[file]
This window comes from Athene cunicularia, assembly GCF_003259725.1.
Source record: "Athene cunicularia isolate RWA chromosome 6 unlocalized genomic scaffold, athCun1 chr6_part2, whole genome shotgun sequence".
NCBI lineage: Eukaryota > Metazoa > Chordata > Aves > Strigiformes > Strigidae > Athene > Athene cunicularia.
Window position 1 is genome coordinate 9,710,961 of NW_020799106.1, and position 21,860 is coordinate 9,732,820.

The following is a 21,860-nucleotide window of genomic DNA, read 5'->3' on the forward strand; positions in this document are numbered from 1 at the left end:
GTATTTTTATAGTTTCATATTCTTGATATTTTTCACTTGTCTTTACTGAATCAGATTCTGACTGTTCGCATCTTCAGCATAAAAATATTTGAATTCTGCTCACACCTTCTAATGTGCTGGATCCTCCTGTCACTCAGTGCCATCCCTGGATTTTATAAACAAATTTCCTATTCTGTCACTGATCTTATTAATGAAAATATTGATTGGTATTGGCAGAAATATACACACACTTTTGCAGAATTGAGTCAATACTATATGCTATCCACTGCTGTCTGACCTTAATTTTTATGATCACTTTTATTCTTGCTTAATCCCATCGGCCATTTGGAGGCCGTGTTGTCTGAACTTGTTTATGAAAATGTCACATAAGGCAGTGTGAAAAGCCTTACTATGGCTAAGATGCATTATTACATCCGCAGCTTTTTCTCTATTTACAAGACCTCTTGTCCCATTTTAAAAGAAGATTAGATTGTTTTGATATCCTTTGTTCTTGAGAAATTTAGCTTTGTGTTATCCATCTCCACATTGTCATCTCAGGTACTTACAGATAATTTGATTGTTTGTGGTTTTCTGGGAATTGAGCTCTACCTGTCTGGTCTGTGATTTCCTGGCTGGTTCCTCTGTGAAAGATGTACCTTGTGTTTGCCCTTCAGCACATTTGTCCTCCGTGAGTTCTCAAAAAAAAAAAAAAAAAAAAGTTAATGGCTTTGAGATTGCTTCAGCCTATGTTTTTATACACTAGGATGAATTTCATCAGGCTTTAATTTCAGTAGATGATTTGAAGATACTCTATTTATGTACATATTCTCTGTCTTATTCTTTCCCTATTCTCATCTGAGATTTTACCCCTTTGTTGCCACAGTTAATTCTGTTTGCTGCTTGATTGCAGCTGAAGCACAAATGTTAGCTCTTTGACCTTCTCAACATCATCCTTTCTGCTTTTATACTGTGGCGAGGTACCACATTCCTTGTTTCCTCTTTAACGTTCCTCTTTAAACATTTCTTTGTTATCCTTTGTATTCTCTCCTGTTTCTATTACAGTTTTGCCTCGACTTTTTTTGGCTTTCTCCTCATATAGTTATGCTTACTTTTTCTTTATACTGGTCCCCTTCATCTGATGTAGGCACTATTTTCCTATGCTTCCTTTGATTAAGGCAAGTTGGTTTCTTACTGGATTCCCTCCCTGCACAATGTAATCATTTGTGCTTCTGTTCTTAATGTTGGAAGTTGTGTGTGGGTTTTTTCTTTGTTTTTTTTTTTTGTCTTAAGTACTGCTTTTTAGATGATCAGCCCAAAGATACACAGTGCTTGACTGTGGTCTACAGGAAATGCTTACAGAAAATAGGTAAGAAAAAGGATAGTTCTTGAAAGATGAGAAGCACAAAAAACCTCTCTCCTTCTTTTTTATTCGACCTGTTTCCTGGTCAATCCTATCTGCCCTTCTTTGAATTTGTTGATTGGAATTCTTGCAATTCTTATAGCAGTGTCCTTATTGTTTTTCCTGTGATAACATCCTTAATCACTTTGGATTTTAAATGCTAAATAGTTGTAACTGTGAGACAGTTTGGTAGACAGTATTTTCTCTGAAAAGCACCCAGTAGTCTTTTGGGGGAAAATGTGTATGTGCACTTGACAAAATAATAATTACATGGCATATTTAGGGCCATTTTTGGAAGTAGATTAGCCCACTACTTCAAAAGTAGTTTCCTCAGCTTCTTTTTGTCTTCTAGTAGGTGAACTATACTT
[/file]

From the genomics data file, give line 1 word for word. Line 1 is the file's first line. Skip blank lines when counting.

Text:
This window comes from Athene cunicularia, assembly GCF_003259725.1.